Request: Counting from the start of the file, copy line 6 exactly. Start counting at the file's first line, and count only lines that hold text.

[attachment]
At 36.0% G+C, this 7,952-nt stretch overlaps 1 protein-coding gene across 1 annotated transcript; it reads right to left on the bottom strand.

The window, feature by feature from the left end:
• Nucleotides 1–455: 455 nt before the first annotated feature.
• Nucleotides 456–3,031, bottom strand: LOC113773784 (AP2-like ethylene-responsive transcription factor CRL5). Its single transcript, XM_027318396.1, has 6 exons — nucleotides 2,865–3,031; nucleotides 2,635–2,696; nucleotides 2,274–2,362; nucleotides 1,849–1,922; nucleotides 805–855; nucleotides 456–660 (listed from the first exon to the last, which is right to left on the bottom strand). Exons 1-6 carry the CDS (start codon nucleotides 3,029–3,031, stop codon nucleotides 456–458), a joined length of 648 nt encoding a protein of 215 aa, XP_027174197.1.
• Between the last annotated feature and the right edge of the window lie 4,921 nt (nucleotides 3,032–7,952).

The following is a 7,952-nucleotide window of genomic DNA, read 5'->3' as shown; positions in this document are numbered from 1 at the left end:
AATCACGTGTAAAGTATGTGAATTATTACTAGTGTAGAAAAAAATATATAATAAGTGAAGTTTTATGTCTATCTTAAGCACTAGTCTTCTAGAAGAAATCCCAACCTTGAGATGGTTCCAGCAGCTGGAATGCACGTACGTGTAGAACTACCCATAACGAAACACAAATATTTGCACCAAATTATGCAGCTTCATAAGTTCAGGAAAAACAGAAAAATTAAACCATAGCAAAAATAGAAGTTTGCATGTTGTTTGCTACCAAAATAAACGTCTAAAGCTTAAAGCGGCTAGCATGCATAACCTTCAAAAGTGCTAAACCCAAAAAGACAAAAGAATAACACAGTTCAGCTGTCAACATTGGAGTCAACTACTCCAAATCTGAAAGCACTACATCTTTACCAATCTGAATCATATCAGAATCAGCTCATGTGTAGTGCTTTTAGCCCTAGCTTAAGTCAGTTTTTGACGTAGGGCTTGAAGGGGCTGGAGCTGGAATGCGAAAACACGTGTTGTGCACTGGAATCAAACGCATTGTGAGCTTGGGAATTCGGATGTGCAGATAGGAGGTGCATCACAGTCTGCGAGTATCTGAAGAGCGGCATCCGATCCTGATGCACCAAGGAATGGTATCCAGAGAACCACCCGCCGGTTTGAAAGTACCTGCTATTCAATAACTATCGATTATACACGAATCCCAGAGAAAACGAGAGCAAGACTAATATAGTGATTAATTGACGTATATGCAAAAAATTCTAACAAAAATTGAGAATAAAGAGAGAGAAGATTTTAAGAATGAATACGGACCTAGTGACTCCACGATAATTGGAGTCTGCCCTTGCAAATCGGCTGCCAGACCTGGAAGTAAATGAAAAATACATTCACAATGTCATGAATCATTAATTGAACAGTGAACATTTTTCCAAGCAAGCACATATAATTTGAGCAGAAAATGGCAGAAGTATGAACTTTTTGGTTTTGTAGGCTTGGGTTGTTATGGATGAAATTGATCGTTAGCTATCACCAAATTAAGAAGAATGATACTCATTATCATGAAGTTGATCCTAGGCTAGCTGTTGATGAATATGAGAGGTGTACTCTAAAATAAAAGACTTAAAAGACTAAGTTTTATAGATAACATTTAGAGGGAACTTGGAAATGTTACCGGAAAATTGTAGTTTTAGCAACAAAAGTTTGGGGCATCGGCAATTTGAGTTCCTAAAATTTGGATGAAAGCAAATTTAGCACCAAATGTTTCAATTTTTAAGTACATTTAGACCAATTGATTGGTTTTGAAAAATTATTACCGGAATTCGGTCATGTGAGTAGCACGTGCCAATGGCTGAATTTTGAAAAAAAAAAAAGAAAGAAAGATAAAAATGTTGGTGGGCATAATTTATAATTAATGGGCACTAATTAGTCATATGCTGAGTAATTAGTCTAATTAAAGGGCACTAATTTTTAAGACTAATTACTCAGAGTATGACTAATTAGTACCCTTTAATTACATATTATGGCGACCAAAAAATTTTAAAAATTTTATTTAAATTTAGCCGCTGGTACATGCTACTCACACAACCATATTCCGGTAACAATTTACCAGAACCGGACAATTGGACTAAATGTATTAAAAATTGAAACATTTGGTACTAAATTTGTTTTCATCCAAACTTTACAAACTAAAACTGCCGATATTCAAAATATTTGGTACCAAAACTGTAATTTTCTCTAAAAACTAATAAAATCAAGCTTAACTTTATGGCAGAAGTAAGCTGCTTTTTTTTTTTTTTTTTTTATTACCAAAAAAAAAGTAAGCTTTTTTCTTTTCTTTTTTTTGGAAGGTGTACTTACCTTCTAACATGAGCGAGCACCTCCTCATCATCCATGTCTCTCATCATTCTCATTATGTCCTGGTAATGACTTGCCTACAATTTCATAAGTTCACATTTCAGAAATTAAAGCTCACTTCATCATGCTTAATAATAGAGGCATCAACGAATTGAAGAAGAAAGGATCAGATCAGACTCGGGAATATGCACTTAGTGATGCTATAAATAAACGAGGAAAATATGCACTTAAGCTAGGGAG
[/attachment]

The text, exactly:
The following is a 7,952-nucleotide window of genomic DNA, read 5'->3' as shown; positions in this document are numbered from 1 at the left end: